Under the regulations, which will not apply to existing names, titles such as the Scottish National Party, the National Front and the British National Party would be illegal. The report lists some of the words that would be banned--Ireland, Irish, Northern Ireland, Northern Irish, Scotland, Scottish and, nearer to home for the noble Lord, Lord Williams, Wales and the Welsh. The Scottish press are slow to pick up on these matters but by 11th October Joanne Robertson in the Scottish edition of the Sunday Times was writing an article headed,

    "Only one party can call itself Scottish at polls".
To explain my amendment it is worth reading out what she had to say:

    "Only one party in Scotland will be allowed to call itself Scottish for the Holyrood elections next May--the Scottish National party. A new law going through the House of Lords will force all parties to register only one name and logo throughout Britain. This means Labour, the Conservatives and Liberal Democrats will be barred from using 'Scottish' ... north of the border".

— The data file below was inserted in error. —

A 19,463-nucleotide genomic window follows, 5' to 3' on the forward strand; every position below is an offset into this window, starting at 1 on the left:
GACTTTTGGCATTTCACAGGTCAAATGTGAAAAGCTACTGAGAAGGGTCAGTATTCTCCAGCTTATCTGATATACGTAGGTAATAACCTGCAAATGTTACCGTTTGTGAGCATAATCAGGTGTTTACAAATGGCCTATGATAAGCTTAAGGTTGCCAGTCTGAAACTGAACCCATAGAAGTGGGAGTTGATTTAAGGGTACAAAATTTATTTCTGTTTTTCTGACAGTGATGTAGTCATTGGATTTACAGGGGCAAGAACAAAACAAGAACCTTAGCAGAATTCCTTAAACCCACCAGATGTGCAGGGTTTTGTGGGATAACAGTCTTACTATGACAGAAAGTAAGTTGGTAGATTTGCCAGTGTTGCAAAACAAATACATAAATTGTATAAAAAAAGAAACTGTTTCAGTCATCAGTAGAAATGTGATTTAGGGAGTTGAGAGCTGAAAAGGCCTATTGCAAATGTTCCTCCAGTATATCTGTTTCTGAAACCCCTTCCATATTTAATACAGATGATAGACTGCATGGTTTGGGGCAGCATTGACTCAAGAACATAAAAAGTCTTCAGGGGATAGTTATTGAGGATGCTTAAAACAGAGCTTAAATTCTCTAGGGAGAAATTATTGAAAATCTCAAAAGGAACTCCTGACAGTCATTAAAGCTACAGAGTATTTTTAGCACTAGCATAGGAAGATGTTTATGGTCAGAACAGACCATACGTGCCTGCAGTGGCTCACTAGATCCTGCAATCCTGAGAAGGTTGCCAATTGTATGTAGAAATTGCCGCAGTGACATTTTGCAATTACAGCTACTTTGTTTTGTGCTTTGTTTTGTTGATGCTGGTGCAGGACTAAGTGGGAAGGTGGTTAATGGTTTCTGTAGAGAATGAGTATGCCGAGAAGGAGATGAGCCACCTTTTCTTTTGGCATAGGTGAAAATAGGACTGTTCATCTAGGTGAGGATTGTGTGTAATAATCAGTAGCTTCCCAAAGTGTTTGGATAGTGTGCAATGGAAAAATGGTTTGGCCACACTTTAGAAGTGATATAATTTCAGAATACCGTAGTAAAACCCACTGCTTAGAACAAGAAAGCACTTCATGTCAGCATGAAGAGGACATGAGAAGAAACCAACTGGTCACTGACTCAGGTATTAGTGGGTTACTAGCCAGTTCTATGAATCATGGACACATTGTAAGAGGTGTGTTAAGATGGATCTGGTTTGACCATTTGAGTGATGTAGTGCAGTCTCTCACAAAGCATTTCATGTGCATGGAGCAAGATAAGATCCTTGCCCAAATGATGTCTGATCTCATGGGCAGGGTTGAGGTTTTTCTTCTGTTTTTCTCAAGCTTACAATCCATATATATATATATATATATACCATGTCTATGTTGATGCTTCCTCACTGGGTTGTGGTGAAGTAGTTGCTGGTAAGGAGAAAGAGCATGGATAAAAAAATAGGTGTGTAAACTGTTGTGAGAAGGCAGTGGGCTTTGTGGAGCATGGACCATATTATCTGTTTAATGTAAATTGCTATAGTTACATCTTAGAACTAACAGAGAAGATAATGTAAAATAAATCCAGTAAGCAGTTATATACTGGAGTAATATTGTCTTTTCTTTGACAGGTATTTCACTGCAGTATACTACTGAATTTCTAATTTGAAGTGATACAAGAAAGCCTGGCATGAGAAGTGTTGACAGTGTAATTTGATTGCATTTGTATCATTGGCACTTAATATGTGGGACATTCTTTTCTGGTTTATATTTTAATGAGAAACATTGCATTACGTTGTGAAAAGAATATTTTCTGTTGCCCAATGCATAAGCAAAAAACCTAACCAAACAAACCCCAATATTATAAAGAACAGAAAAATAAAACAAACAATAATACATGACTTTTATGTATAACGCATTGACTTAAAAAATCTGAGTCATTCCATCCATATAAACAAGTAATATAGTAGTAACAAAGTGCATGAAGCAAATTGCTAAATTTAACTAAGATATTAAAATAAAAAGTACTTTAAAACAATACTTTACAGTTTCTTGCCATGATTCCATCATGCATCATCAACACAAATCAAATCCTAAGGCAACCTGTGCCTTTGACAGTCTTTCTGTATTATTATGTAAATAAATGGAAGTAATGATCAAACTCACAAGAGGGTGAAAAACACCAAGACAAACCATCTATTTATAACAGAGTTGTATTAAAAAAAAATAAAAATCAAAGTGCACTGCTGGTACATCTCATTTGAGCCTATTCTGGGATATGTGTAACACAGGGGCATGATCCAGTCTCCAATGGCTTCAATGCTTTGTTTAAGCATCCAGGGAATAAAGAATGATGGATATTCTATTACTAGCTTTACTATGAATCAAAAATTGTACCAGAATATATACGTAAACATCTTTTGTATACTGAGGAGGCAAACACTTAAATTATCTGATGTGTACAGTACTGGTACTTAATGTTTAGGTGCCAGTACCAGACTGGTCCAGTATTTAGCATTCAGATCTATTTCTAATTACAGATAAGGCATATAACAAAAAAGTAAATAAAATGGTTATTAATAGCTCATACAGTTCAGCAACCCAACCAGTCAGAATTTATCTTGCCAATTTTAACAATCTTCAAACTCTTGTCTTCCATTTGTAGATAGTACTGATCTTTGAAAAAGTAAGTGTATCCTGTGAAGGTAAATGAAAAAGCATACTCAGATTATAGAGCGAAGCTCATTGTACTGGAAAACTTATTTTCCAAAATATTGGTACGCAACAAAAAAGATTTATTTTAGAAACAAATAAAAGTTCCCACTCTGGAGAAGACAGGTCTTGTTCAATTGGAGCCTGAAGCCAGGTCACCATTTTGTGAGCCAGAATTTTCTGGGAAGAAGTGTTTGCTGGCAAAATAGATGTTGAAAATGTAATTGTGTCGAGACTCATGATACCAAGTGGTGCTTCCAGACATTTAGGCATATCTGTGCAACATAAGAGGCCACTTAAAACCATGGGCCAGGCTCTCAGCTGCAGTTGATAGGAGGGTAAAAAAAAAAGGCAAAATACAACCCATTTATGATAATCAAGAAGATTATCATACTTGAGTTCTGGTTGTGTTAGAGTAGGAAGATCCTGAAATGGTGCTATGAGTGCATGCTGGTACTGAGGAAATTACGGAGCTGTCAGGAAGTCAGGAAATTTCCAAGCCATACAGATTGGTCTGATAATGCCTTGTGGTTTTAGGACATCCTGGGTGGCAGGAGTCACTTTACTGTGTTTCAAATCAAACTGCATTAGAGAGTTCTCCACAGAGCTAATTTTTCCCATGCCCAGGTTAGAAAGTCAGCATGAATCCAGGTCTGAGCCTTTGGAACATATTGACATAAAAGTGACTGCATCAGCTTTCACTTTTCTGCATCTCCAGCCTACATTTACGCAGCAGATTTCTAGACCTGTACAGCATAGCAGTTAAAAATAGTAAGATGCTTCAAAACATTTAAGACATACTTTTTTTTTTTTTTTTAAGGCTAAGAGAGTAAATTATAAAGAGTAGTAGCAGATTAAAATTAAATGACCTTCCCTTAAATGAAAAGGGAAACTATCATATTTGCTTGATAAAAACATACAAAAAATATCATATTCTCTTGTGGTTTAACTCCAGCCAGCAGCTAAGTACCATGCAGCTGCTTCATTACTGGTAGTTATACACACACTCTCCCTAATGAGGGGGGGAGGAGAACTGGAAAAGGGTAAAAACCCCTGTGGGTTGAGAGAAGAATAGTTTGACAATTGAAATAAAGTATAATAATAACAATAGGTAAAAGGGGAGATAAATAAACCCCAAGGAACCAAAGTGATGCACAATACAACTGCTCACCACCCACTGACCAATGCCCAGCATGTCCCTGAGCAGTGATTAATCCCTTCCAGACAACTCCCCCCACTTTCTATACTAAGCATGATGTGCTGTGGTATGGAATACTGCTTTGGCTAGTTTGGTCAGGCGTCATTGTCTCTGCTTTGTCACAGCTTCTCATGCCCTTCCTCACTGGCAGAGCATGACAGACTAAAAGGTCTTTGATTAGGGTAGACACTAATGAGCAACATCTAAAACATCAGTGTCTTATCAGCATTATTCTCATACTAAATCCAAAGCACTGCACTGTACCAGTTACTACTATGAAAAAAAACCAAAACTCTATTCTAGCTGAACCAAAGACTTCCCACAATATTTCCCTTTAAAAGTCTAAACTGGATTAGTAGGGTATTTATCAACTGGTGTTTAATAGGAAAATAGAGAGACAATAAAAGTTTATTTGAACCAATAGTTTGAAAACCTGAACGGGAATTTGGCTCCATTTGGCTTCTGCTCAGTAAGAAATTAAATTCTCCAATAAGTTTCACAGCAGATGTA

The same article could have been written for Wales. She went on to say,

    "The SNP was delighted last night. Mike Russell, the party's chief executive, said: 'Next May the truth about the British parties will be revealed for all to see on the ballot paper'".

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There is perhaps on this occasion a community of interest between the Liberal Democrats and myself and, indeed, between us and the Labour Party. The last thing we wish in Scotland or Wales is to see the national parties in both those countries being able to take unto themselves and themselves alone the words "Scottish" and "Welsh".

Therefore I tabled these amendments. Amendment No. 8 was a clumsy and early version. Amendment No. 2 is a better way of dealing with it. My noble friend Lord Henley has just handed me a draft statutory instrument which is the one spoken about by Rachel Sylvester. It has taken since 27th September until now to appear. She obviously had a quick insight into it. When I asked the Library on 13th October, it could not find it but perhaps I have not been keeping my eye on this ball because there have been other balls in place.